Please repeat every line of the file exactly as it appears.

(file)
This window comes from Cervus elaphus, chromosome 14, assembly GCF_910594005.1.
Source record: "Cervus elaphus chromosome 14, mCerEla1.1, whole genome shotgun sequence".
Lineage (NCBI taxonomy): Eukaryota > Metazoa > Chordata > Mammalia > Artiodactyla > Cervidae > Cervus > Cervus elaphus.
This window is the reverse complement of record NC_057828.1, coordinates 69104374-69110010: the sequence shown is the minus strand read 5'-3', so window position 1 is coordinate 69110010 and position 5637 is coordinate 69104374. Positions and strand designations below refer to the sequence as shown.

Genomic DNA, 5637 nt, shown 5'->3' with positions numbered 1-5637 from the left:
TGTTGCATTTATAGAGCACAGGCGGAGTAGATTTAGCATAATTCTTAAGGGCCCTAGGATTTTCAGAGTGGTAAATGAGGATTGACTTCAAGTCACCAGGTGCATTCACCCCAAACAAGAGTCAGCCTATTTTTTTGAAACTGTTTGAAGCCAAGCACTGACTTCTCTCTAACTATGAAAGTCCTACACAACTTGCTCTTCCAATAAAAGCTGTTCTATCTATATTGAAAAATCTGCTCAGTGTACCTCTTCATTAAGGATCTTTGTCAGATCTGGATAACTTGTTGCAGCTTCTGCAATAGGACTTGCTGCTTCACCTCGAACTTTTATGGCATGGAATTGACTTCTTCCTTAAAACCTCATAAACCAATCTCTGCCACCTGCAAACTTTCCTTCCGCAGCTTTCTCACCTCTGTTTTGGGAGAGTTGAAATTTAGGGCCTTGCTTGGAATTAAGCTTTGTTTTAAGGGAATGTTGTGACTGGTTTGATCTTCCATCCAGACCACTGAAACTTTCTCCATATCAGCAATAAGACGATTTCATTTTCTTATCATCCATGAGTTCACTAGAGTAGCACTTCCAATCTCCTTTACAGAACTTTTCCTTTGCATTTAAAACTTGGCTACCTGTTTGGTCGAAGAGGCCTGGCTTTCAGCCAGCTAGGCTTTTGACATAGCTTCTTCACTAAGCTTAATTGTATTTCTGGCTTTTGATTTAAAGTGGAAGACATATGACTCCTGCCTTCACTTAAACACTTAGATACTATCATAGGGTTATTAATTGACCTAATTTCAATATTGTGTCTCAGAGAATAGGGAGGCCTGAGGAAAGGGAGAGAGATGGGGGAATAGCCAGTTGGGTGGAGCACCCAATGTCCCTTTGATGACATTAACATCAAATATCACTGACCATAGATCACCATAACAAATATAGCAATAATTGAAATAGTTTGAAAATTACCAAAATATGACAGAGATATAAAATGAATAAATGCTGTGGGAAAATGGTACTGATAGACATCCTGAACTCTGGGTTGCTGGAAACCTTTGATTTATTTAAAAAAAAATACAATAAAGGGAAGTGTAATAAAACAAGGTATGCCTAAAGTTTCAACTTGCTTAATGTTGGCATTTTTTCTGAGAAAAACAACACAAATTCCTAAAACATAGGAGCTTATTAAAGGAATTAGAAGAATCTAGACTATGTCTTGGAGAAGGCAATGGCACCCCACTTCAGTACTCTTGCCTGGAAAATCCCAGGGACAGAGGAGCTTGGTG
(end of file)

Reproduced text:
This window comes from Cervus elaphus, chromosome 14, assembly GCF_910594005.1.
Source record: "Cervus elaphus chromosome 14, mCerEla1.1, whole genome shotgun sequence".
Lineage (NCBI taxonomy): Eukaryota > Metazoa > Chordata > Mammalia > Artiodactyla > Cervidae > Cervus > Cervus elaphus.
This window is the reverse complement of record NC_057828.1, coordinates 69104374-69110010: the sequence shown is the minus strand read 5'-3', so window position 1 is coordinate 69110010 and position 5637 is coordinate 69104374. Positions and strand designations below refer to the sequence as shown.

Genomic DNA, 5637 nt, shown 5'->3' with positions numbered 1-5637 from the left:
TGTTGCATTTATAGAGCACAGGCGGAGTAGATTTAGCATAATTCTTAAGGGCCCTAGGATTTTCAGAGTGGTAAATGAGGATTGACTTCAAGTCACCAGGTGCATTCACCCCAAACAAGAGTCAGCCTATTTTTTTGAAACTGTTTGAAGCCAAGCACTGACTTCTCTCTAACTATGAAAGTCCTACACAACTTGCTCTTCCAATAAAAGCTGTTCTATCTATATTGAAAAATCTGCTCAGTGTACCTCTTCATTAAGGATCTTTGTCAGATCTGGATAACTTGTTGCAGCTTCTGCAATAGGACTTGCTGCTTCACCTCGAACTTTTATGGCATGGAATTGACTTCTTCCTTAAAACCTCATAAACCAATCTCTGCCACCTGCAAACTTTCCTTCCGCAGCTTTCTCACCTCTGTTTTGGGAGAGTTGAAATTTAGGGCCTTGCTTGGAATTAAGCTTTGTTTTAAGGGAATGTTGTGACTGGTTTGATCTTCCATCCAGACCACTGAAACTTTCTCCATATCAGCAATAAGACGATTTCATTTTCTTATCATCCATGAGTTCACTAGAGTAGCACTTCCAATCTCCTTTACAGAACTTTTCCTTTGCATTTAAAACTTGGCTACCTGTTTGGTCGAAGAGGCCTGGCTTTCAGCCAGCTAGGCTTTTGACATAGCTTCTTCACTAAGCTTAATTGTATTTCTGGCTTTTGATTTAAAGTGGAAGACATATGACTCCTGCCTTCACTTAAACACTTAGATACTATCATAGGGTTATTAATTGACCTAATTTCAATATTGTGTCTCAGAGAATAGGGAGGCCTGAGGAAAGGGAGAGAGATGGGGGAATAGCCAGTTGGGTGGAGCACCCAATGTCCCTTTGATGACATTAACATCAAATATCACTGACCATAGATCACCATAACAAATATAGCAATAATTGAAATAGTTTGAAAATTACCAAAATATGACAGAGATATAAAATGAATAAATGCTGTGGGAAAATGGTACTGATAGACATCCTGAACTCTGGGTTGCTGGAAACCTTTGATTTATTTAAAAAAAAATACAATAAAGGGAAGTGTAATAAAACAAGGTATGCCTAAAGTTTCAACTTGCTTAATGTTGGCATTTTTTCTGAGAAAAACAACACAAATTCCTAAAACATAGGAGCTTATTAAAGGAATTAGAAGAATCTAGACTATGTCTTGGAGAAGGCAATGGCACCCCACTTCAGTACTCTTGCCTGGAAAATCCCAGGGACAGAGGAGCTTGGTG